I started growing food from scraps a few years ago when I experimented with a head of lettuce. Since then, I’ve played with other veggie scraps, and by far the easiest vegetable to grow from scraps is carrot greens.
You can’t grow a whole new carrot from your tops, despite what you may see on the internet. But you can regrow tasty greens to add a slightly bitter depth to recipes. Plus, you’re using the parts that you’d normally toss out!
Here’s how to get going.
Best Varieties to Regrow
I love carrots, not just because I can convince my kids they’ll be able to see in the dark if they eat them, but because the greens we normally throw away are tasty and have an impressive number of nutrients.
The carrot itself is a taproot that won’t regrow. But if you use the right carrot variety, you may be able to produce your own seed to plant and grow a whole new plant.
If you’re doing this as a fun activity with your kids, or just want some healthy greens, use any carrot. Buy the nice, big ones from the store and use those tops.
I like to grow a lot of bushy greens and I’ve had some success in allowing the greens to flower and seed. If you want seeds, you need to regrow heirloom varieties.
The following four heirlooms did particularly well for me. Remember though, you can plant any variety from your garden or from the store. They will all grow greens, so don’t worry – use what you have.
This heirloom variety was a winner in the All America Selections in 1933 and it’s been popular ever since. I use it because it’s a big carrot that produces a good size top and it grows a lot of greens. It is also a reliable grower.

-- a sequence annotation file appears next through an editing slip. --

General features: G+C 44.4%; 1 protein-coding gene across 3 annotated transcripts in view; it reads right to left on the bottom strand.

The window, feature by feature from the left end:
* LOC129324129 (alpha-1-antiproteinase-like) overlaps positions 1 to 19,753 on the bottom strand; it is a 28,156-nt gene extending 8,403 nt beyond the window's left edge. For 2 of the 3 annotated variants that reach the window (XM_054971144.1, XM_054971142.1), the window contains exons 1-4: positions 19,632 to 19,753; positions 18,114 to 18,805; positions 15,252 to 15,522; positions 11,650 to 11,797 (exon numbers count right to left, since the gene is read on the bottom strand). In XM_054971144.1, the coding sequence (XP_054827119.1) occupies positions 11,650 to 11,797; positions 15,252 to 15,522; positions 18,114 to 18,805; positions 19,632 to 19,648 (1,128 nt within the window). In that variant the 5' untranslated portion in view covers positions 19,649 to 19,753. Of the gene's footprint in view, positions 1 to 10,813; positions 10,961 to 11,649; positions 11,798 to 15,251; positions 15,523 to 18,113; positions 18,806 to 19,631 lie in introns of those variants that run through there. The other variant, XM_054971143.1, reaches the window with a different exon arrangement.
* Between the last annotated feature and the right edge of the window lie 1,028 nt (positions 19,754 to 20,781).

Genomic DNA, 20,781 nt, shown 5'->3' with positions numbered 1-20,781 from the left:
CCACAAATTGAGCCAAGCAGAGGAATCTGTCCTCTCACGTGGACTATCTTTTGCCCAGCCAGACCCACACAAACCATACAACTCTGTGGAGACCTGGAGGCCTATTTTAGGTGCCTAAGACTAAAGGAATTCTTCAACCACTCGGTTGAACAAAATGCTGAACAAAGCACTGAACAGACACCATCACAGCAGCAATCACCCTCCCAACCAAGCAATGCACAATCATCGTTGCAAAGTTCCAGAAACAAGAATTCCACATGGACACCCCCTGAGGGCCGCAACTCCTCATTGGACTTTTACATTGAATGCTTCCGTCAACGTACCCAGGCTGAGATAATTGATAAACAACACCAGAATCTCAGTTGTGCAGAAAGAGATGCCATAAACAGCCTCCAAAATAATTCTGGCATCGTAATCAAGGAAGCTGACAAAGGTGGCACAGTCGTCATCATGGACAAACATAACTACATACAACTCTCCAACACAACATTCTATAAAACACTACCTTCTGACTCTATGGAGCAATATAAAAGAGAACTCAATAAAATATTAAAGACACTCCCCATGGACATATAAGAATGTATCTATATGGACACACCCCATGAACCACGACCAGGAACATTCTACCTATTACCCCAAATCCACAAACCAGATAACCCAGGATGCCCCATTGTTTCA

This is a fast-growing heirloom variety that sprouts greens quickly, as well. I found the greens of Little Fingers were smaller and less dense than Imperator 58, but grew to harvest size quicker.
This is a carrot that grows shaped like a large golf ball. The good thing about it is the large circumference of the top tends to grow a good amount of greens.
This heirloom is a long variety and the greens are just as long, so it’s a perfect variety for growing greens.
Two Methods to Grow Carrot Greens
You have two options when growing carrot greens from scraps. You can either use water or soil.
Once you start carrots the carrots in water, you can also move them into some soil once they have a few tiny roots started.
- Choose a container. Use a shallow bowl or saucer. I use a rectangle pie dish because I prefer to grow about 12 or more carrot tops at once. Every time I use carrots in a recipe, I add the top to the container. This way I have lots of tops, all at various stages of green growth.
- Add the carrot tops. When you cut the tops off your carrots, leave about an inch of the root and the green stump. Try to cut them level so they sit stable in the container.
- Place them in the container. Sit the carrot tops in the container and fill with water halfway up the carrot top.
- Provide sunshine. Place the container with tops on the windowsill and allow the sun to warm them through the window.
- Change the water every day. Tip the water out of the container and refresh it daily.
- Watch the growth. In about four days, the carrot tops will form little white roots and the greens will start to form on top. Within three to four weeks, the greens will be fully formed. This may take much less time, depending on the carrot variety.